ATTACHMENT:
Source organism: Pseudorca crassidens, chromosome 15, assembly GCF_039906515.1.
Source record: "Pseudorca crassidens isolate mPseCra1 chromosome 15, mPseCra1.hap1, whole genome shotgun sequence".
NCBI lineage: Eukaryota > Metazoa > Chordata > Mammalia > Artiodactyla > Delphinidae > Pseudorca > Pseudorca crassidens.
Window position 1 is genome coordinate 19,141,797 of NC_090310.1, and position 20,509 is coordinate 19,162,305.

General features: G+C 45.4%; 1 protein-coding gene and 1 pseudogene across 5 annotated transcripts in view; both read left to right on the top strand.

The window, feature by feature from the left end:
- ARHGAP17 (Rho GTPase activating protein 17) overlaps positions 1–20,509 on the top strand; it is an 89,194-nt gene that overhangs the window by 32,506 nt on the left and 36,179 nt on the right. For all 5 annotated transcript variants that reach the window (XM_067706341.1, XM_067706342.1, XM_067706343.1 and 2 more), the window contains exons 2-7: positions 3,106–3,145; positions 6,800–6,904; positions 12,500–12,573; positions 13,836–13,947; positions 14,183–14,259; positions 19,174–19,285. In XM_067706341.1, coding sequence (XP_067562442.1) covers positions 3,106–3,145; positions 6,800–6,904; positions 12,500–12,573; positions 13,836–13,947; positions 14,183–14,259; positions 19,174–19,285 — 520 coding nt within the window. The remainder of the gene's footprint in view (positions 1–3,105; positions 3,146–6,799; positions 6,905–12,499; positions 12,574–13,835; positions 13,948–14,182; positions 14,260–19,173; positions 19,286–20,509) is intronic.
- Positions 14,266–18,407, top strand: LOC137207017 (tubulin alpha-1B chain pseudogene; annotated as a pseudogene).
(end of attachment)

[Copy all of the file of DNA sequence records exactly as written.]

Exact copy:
Source organism: Pseudorca crassidens, chromosome 15, assembly GCF_039906515.1.
Source record: "Pseudorca crassidens isolate mPseCra1 chromosome 15, mPseCra1.hap1, whole genome shotgun sequence".
NCBI lineage: Eukaryota > Metazoa > Chordata > Mammalia > Artiodactyla > Delphinidae > Pseudorca > Pseudorca crassidens.
Window position 1 is genome coordinate 19,141,797 of NC_090310.1, and position 20,509 is coordinate 19,162,305.

General features: G+C 45.4%; 1 protein-coding gene and 1 pseudogene across 5 annotated transcripts in view; both read left to right on the top strand.

The window, feature by feature from the left end:
- ARHGAP17 (Rho GTPase activating protein 17) overlaps positions 1–20,509 on the top strand; it is an 89,194-nt gene that overhangs the window by 32,506 nt on the left and 36,179 nt on the right. For all 5 annotated transcript variants that reach the window (XM_067706341.1, XM_067706342.1, XM_067706343.1 and 2 more), the window contains exons 2-7: positions 3,106–3,145; positions 6,800–6,904; positions 12,500–12,573; positions 13,836–13,947; positions 14,183–14,259; positions 19,174–19,285. In XM_067706341.1, coding sequence (XP_067562442.1) covers positions 3,106–3,145; positions 6,800–6,904; positions 12,500–12,573; positions 13,836–13,947; positions 14,183–14,259; positions 19,174–19,285 — 520 coding nt within the window. The remainder of the gene's footprint in view (positions 1–3,105; positions 3,146–6,799; positions 6,905–12,499; positions 12,574–13,835; positions 13,948–14,182; positions 14,260–19,173; positions 19,286–20,509) is intronic.
- Positions 14,266–18,407, top strand: LOC137207017 (tubulin alpha-1B chain pseudogene; annotated as a pseudogene).